Thursday, April 24, 2008

Lights, camera, emissions . . . . .

It had come to Eli's attention that some folk were finding fault with the IPCC Emission Scenarios. While everyone was arguing about the alphabet soup used in the IPCC Fourth Assessment Report, in September 2007, the IPCC convened a meeting of experts to draw up new scenarios for the fifth assessment report. The approach will be quite different. First there will be near (2035) and further (2100) and way out there (2300) term scenarios.

Major motivations for the near-term scenarios are understanding the effect of emissions on air quality, providing information on trends and extreme events, and providing high-resolution output for the Impacts, Adaptation and Vulnerability community. Near-term adaptation and mitigation analyses can be matched to conventional planning time scales, can explore opportunities and constraints given institutional and technological inertia, and can play an important role in integrating climate change considerations into other areas of management and policy. Key issues on this time scale include identifying immediate risks; developing corresponding adaptive capacity; reducing vulnerability; making efficient investments to cope with climate change; and implementing investments in low emission technologies, energy conservation, and sink preservation and/or enhancement.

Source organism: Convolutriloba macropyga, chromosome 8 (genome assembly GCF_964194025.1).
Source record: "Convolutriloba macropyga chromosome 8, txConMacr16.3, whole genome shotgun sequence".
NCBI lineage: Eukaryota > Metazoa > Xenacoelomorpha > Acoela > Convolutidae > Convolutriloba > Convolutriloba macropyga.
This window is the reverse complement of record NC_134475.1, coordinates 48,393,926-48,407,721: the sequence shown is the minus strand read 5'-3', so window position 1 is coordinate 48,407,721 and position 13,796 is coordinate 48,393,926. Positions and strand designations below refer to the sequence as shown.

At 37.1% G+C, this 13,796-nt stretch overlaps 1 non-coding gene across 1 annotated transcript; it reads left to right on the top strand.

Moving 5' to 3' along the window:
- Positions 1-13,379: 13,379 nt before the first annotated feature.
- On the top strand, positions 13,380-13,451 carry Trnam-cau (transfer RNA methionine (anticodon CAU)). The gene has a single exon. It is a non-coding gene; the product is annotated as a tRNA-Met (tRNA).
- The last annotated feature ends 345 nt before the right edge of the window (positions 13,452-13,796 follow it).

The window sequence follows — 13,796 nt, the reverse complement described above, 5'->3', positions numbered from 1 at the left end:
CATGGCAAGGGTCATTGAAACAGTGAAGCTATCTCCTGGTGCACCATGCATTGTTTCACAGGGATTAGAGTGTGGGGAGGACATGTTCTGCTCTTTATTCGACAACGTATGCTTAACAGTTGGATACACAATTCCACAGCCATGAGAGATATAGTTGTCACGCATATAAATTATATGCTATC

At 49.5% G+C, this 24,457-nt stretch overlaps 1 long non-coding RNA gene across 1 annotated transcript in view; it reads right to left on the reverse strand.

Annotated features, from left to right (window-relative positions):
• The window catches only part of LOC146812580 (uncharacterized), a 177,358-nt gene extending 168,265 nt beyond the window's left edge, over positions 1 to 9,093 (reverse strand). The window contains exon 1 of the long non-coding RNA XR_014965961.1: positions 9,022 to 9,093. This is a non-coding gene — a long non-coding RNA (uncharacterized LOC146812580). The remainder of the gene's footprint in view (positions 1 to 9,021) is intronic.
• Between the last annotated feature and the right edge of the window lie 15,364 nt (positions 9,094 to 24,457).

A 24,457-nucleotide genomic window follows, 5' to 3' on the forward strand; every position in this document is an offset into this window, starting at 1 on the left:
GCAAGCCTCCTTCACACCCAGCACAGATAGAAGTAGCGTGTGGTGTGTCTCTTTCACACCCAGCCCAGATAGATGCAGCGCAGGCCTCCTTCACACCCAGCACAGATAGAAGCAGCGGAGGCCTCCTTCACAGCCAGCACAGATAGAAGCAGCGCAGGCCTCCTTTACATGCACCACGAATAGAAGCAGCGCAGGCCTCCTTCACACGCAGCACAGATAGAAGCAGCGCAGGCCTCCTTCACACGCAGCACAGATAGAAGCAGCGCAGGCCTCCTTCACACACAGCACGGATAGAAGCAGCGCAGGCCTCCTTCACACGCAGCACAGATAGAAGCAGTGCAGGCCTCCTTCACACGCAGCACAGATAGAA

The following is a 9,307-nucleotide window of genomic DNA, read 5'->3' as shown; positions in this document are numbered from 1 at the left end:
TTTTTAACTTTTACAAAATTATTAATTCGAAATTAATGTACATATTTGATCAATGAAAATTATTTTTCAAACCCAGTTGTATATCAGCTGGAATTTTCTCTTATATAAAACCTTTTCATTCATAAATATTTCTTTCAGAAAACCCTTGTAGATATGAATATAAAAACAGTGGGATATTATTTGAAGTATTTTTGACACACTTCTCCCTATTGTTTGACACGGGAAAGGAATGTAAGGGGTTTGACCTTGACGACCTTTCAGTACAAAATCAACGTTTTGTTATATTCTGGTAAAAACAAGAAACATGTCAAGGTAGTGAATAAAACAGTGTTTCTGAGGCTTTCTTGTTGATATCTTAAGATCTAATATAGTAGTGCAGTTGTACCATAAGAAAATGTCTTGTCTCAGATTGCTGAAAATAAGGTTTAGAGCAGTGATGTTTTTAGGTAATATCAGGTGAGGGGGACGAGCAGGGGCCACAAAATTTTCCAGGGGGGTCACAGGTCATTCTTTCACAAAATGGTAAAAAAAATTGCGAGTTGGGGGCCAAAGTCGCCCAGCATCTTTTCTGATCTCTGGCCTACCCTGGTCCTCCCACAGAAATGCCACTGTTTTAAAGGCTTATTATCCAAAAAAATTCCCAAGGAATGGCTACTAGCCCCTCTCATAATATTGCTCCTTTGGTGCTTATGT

Models (both physical and economic and ecological) can be run at higher resolution for the near term and provide the finer grained information that policy makers need. On the other hand
The longer term policy focus shifts towards evaluating climate targets to avoid risks from climate change impacts, improving the understanding of risks of major geophysical and biogeochemical change and feedback effects, and adopting strategies for adaptation, mitigation, and development that are robust over the long term to remaining uncertainties.
Unlike the previous scenarios, the new ones will be based on four representative concentration pathways (RCPs). One will be as disaster, where the radiative forcing reaches >8.5 W/m2 by 2100 (1370 ppm CO2 equivalent) and continues increase. There will be two intermediate “stabilization pathways” with radiative forcing stabilized at 6 W/m^2 (850 ppm CO2) or 4.5 W/m^2 (650 ppm CO2) after 2100; and the Goldilocks pathway with radiative forcing peaked at 3 W/m2 (490 ppm CO2) before 2100 and declining. The scenarios will include the effects of all known forcings

The RCPs will be used to run GCMs to calculate the effects of the forcings as well as social and economic models. All of the models will be run in parallel to speed up development of the scenarios. Let the carping begin.

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